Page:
Out of the four seasons, Fall is likely the most anticipated by many folks in the Lone Star State. Familiar sightings…School buses along the roads in town, Friday Night Lights, Opening of Dove Season, heading to the ranch to fill feeders, shorter daylight hours, the first sighting of teal making their way south, water temperatures falling, and amazing fishing along the Upper Texas Gulf Coast.
As a fishing guide in Galveston and Freeport,Texas – I have always looked forward to the Fall Season. This is a very important time for two of the three most sought after game fish in our bays. Spawning season is upon us for Flounder and Redfish. I will start with the Redfish and the patterns I have found every single year almost like clockwork.
The back lakes and bayous that have been filled with juvenile redfish are now holding nice slot reds. A redfish grows approximately 1 inch a month for the first two years of their lives. After two years – they will grow only 1 inch per year. September thru November are great months for fishing the secluded shallow back lakes for the bronze beauties. If you prefer live bait – it is hard to beat a live finger mullet fished along the bottom. Areas I like to key on is drains, drops and shallow mud flats adjacent to deep water. If you prefer artificial baits – it is an awesome time to get in on some top-water redfish action. A redfish exploding on a top-water plug in 2 foot of water will get anyone’s blood flowing! This is my favorite time of year to spend in the Texas marshes. Not only is the fishing great… the wildlife that fills our marshes is amazing. Thousands of ducks and geese will call the Texas Gulf Coast home throughout the winter.
For decades one of saltwater anglers most anticipated “runs” is the Bull Red Fish Run. This is a great time for boaters and non-boaters to get in on some Big Fish Fun. Three most popular areas for bank fisherman to battle some Giant Bull Reds are the Texas City Dike, North and South Jetty, and the Galveston Beachfront. September brings a key ingredient for the redfish spawn – bull tides. Two-foot high tides combined with a common September weather pattern – high east winds are key ingredients for a successful redfish spawn. Bull Reds will make their way from the Gulf to our passes to spawn. The high tides will push the larvae deep into our marshes and back lakes where the redfish will spend the next couple of years growing. My favorite areas to target for bull reds are the Galveston Jetties, the San Luis Pass and the mouth of the Brazos River. The most popular way to catch the bull reds are with fresh shad fished along the bottom. Other popular baits are cut mullet, fresh crab and live piggy perch. As far as table fare, we always encourage catch and release of the large bull reds. They are our breed stock and honestly not very good for eating. Their younger offspring are the better fish for the grill. 20 to 26-inch redfish are your best for eating.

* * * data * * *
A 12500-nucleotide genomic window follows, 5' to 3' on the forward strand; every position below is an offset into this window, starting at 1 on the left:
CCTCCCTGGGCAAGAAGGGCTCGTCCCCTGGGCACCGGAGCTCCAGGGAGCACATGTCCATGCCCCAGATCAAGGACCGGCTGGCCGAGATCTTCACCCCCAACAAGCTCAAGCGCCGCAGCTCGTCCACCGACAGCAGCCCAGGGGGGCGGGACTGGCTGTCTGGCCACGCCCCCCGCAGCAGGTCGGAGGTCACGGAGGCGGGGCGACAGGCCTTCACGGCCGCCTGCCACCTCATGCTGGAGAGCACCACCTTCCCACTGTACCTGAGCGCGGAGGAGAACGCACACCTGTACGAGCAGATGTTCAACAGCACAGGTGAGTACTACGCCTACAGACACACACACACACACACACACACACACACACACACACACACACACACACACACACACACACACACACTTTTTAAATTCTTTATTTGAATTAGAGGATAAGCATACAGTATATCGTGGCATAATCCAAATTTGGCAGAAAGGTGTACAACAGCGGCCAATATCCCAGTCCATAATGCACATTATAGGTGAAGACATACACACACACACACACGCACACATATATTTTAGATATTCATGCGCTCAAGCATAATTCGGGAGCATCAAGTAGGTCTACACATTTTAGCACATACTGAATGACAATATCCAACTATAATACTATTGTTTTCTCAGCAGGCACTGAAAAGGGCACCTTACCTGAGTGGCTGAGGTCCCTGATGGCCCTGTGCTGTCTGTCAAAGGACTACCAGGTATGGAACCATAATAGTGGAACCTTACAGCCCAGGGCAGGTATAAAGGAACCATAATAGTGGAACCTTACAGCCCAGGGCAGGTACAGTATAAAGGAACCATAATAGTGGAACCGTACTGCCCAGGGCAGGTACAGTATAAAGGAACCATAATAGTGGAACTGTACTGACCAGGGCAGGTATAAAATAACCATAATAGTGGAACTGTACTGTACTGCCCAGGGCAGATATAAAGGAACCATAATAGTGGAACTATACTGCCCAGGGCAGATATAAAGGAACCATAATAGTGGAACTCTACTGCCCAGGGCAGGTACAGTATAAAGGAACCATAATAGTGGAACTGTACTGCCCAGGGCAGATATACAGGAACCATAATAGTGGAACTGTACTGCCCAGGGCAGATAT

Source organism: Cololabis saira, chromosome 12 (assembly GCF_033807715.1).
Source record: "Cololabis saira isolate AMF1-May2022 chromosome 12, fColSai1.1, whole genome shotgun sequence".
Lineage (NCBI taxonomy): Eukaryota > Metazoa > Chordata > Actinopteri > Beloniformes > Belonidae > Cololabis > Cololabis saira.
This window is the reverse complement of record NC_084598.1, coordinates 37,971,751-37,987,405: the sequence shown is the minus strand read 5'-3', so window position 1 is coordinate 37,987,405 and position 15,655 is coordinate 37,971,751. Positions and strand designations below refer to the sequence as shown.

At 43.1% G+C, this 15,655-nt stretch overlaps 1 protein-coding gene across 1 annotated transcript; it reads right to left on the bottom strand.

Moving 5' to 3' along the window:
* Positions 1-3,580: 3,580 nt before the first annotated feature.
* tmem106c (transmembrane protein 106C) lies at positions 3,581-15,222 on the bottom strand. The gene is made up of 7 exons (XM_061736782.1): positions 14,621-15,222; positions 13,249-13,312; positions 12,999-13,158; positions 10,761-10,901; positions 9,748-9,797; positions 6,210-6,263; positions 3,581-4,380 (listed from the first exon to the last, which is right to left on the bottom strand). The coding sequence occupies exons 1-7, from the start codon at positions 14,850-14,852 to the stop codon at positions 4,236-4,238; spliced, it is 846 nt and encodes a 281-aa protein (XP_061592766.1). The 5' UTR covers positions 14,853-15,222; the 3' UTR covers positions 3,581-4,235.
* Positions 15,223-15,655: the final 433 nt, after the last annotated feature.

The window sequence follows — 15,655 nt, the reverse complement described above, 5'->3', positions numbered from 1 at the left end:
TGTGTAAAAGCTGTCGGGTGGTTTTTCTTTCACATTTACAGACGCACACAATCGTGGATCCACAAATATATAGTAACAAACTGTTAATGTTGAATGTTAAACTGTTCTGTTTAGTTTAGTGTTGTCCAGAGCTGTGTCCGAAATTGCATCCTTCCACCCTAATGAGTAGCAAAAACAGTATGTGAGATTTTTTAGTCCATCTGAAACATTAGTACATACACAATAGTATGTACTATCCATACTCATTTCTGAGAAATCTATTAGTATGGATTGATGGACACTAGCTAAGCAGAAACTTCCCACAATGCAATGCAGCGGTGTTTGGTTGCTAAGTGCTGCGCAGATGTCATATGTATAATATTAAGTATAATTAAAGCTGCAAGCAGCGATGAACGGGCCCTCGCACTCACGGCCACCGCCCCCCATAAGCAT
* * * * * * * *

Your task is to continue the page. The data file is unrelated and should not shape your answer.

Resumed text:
As the redfish run winds down to its final stages another amazing run is beginning. The Fall Flounder Run has become more and more popular each year. We actually begin seeing flounder activity pick up in late August as daylight hours shorten, however the flatties really get active once the first real cool front makes its way down to the Texas Gulf Coast. I can usually predict the first real cool front that hits our Texas Coast one way – The second district Highschool football game. It never fails – the first front that will make me grab a jacket is usually around the second district football game… Every. Single. Year. Now, we will begin seeing good flounder activities on our nighttime flounder gigging trips before the first front, but it really gets going after that water temp dives a few degrees. I will be spending most of October gigging in the satellite lakes that will stage the flounder moving out of the bayous. By the end of October – main bay shorelines will be where I spend most nights hunting flounder. In November, gigging shuts down… but the rod and reel fishing for flounder is excellent. Two major areas to target – The Galveston Channel and the San Luis Pass. Most likely the most popular method for catching flounder is a live mullet Carolina rigged along the bottom. This is about as much of a guarantee as you can get in fishing. However, another great way to catch the elusive flounder is soft plastics bounced slowly along the bottom. Texas Parks and Wildlife only allows us to retain two flounder per day during November, but this is a great time of year to catch a true trophy.
The Fall Season is upon us, and it is a great time of year to enjoy some spectacular fishing and some crisp cool weather along the Upper Texas Gulf Coast. If you would like to get out and enjoy some of this great fishing – give me a call. We also have waterfront lodging at reduced rates. Enjoy a cup of coffee on the upper deck of Bay’s Landing and walk downstairs to catch the boat for a day of Fall Fishing. Give me a call and let’s go fishing! 409-739-8526